Back in 2011 I bought an Austin Air Filter for around $500.  There are now more options and they range from $750-$1000.  Not cheap!  The replacement filters are also not cheap– you could get a new Blueair purifier for about the same price these days.

For me, it was Worth Every Penny.  Having a good air filter on high in a room is better than most anti-histamines (though Zyrtec is still my new best friend).  It just clears everything up.

Here’s a post from Schlock Mercenary describing the experience of filtering out a room for the first time (back in 2007).  It’s what convinced me to get a super expensive air filter instead of the cheap small walmart/target ones we’d had before.

*heart emojis*

Do you have an air filter?  What kind do you use?  How much do allergies suck?  How do you deal with allergies? 

On the new era of Fragrance: A tiny rant

Several of the men in my department have started smelling increasingly floral.  Like there’s a miasma of chemical fragrance wafting like a cloud around them.  My nose starts to drip when they come near.

On the plane the woman in front of me sprayed a bunch of perfume on herself before getting off.  I dripped and sneezed and dripped.

DC2 had skin trouble with the handsoap we usually buy, so DH replaced our bathroom handsoap with liquid ivory, because he got ivory and dove mixed up (dove is dermatologist recommended– they’re both old brands with white bottles and similar packaging).  I stopped being able to go near his face for half a day after he shaved, or my nose would drip and my eyes would start to water.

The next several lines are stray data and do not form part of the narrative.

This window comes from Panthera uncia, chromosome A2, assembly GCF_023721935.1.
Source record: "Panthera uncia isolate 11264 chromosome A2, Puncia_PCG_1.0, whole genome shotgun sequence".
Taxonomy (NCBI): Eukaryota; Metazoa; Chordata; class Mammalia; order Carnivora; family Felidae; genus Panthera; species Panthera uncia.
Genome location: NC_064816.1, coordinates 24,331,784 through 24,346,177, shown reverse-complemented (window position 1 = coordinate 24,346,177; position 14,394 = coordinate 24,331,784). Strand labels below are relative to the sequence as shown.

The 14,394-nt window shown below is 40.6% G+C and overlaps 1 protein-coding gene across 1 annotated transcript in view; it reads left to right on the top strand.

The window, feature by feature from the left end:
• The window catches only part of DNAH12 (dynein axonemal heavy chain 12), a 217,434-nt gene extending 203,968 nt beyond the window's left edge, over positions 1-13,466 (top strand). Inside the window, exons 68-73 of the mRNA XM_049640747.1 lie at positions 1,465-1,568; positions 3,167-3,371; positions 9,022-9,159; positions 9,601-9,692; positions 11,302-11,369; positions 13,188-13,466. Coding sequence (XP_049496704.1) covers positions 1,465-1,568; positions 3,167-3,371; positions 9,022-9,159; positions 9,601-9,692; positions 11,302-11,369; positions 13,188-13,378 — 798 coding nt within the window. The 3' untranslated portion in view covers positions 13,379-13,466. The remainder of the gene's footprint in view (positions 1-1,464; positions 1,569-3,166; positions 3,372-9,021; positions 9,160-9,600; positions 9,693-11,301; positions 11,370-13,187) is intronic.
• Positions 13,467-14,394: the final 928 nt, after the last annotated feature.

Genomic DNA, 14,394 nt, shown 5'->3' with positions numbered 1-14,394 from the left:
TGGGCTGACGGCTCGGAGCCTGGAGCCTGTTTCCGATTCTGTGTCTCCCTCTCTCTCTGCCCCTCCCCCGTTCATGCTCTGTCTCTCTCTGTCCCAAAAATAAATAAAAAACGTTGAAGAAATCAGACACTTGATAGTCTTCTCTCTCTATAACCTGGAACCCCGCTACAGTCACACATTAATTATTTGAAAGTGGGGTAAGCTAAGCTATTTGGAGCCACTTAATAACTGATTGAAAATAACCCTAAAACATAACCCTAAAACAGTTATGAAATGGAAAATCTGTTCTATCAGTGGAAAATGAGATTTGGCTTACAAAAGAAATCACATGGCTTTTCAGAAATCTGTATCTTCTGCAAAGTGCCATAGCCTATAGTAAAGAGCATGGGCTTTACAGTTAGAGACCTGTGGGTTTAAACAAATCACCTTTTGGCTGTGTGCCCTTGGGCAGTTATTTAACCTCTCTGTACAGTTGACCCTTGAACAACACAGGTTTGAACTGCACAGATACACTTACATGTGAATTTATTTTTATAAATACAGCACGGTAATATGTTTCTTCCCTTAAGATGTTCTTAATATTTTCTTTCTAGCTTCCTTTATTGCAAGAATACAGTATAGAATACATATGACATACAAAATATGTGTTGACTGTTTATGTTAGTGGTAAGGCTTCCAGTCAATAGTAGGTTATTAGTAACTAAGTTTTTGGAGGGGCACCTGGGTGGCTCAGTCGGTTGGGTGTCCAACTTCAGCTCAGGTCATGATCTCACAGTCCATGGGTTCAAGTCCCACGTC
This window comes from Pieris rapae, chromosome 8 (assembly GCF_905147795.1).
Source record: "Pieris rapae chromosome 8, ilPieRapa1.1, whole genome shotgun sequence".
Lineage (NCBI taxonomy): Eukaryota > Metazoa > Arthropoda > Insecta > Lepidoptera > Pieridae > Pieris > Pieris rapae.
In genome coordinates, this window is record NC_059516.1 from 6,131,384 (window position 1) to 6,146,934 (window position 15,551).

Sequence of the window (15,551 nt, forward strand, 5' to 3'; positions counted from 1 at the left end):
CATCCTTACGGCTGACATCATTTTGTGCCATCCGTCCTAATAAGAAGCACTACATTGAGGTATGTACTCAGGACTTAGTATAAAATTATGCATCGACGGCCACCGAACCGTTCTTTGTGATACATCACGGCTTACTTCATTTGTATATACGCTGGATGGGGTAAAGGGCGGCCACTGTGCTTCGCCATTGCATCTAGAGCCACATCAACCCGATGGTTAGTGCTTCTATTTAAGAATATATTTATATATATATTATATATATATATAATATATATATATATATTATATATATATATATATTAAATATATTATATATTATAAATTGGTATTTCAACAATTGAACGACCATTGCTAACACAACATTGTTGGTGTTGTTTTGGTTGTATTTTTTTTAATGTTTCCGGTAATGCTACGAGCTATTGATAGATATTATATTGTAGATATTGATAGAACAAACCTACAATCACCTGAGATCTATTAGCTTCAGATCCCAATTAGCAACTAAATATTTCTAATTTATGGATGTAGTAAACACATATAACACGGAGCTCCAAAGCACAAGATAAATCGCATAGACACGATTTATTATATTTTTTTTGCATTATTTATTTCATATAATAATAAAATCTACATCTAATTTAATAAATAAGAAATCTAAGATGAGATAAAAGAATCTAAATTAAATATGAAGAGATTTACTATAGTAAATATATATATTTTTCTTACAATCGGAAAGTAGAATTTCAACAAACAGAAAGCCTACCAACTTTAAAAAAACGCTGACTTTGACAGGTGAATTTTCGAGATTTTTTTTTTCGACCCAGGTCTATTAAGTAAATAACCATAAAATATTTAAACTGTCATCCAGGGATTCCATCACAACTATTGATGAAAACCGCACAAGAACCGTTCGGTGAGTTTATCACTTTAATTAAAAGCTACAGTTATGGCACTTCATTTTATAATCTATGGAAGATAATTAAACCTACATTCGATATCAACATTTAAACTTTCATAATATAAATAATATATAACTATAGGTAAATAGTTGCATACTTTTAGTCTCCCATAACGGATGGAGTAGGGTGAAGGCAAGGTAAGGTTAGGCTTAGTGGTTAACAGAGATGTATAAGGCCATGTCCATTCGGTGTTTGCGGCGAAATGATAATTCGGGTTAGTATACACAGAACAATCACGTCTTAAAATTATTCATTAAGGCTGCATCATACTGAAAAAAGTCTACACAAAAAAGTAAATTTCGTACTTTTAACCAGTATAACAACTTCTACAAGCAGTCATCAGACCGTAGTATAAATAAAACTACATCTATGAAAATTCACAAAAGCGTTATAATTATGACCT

Then the grocery store stopped carrying his unscented head and shoulders, and they increased the fragrance in the suave he used to buy before he started trying to attack his dandruff.

We spent quite a bit of time at the grocery store today sniffing various shampoos.  He did find a mint scented one that didn’t cause any allergic reaction for me, but in the end everyone decided that DC2 and DH and I would all use the unscented Burt’s Bees baby shampoo that I switched to a while back.   (I started having dandruff and scalp itchiness problems with regular shampoo and decided to buy a bunch of different expensive unscented baby shampoos from Target– Burt’s Bees has been great.  I won’t say it gives me much in the way of volume or body etc, but my scalp feels fine, I have little dandruff, and … I only need to wash my hair about once per week now, which is crazy.)

I was so happy during the last decade or so when scents were out.  The bath and body works era before then was hellish– if I got around too many people or the wrong people I would get a drippy nose and a headache.  I frequently ran out of tylenol allergy sinus.

But now it seems like fragrances are back in, and they’re in EVERYTHING.  Even products we’ve used for years have started upping their scent.

I hate it.

Thank goodness for Zyrtec.  But I will be happy when this fad goes away.

Feel free to commiserate, fellow allergy sufferers!